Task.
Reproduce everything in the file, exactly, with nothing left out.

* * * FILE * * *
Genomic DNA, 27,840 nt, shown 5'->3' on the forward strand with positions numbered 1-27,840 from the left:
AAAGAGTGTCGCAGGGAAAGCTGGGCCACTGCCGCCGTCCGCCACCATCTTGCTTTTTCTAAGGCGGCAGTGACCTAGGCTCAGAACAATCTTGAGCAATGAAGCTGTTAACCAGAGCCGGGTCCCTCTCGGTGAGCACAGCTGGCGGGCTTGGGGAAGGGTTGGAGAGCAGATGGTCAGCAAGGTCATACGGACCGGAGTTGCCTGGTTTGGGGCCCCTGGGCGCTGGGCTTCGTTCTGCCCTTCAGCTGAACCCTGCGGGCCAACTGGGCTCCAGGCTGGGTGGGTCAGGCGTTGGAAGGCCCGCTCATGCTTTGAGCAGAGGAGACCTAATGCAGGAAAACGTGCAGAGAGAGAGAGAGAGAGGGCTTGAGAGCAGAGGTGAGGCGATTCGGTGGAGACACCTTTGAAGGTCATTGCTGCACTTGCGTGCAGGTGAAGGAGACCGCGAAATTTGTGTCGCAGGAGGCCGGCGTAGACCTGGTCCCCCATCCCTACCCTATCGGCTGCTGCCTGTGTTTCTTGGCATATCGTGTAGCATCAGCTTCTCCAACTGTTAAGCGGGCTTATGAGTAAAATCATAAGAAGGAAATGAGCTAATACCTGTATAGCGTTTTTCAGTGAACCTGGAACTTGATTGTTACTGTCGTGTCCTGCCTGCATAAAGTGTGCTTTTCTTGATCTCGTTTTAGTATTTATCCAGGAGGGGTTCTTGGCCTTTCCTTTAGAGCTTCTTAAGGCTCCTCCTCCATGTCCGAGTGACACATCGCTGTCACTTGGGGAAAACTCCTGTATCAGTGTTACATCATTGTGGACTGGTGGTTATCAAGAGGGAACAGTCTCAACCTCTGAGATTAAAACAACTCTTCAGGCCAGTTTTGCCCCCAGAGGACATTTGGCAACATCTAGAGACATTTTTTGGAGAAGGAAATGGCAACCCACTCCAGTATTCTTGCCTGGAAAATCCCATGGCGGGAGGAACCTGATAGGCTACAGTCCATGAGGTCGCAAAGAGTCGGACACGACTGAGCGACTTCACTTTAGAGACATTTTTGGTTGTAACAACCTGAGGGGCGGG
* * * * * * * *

Genomic DNA, 27,840 nt, shown 5'->3' on the forward strand with positions numbered 1-27,840 from the left:
AAAGAGTGTCGCAGGGAAAGCTGGGCCACTGCCGCCGTCCGCCACCATCTTGCTTTTTCTAAGGCGGCAGTGACCTAGGCTCAGAACAATCTTGAGCAATGAAGCTGTTAACCAGAGCCGGGTCCCTCTCGGTGAGCACAGCTGGCGGGCTTGGGGAAGGGTTGGAGAGCAGATGGTCAGCAAGGTCATACGGACCGGAGTTGCCTGGTTTGGGGCCCCTGGGCGCTGGGCTTCGTTCTGCCCTTCAGCTGAACCCTGCGGGCCAACTGGGCTCCAGGCTGGGTGGGTCAGGCGTTGGAAGGCCCGCTCATGCTTTGAGCAGAGGAGACCTAATGCAGGAAAACGTGCAGAGAGAGAGAGAGAGAGGGCTTGAGAGCAGAGGTGAGGCGATTCGGTGGAGACACCTTTGAAGGTCATTGCTGCACTTGCGTGCAGGTGAAGGAGACCGCGAAATTTGTGTCGCAGGAGGCCGGCGTAGACCTGGTCCCCCATCCCTACCCTATCGGCTGCTGCCTGTGTTTCTTGGCATATCGTGTAGCATCAGCTTCTCCAACTGTTAAGCGGGCTTATGAGTAAAATCATAAGAAGGAAATGAGCTAATACCTGTATAGCGTTTTTCAGTGAACCTGGAACTTGATTGTTACTGTCGTGTCCTGCCTGCATAAAGTGTGCTTTTCTTGATCTCGTTTTAGTATTTATCCAGGAGGGGTTCTTGGCCTTTCCTTTAGAGCTTCTTAAGGCTCCTCCTCCATGTCCGAGTGACACATCGCTGTCACTTGGGGAAAACTCCTGTATCAGTGTTACATCATTGTGGACTGGTGGTTATCAAGAGGGAACAGTCTCAACCTCTGAGATTAAAACAACTCTTCAGGCCAGTTTTGCCCCCAGAGGACATTTGGCAACATCTAGAGACATTTTTTGGAGAAGGAAATGGCAACCCACTCCAGTATTCTTGCCTGGAAAATCCCATGGCGGGAGGAACCTGATAGGCTACAGTCCATGAGGTCGCAAAGAGTCGGACACGACTGAGCGACTTCACTTTAGAGACATTTTTGGTTGTAACAACCTGAGGGGCGGG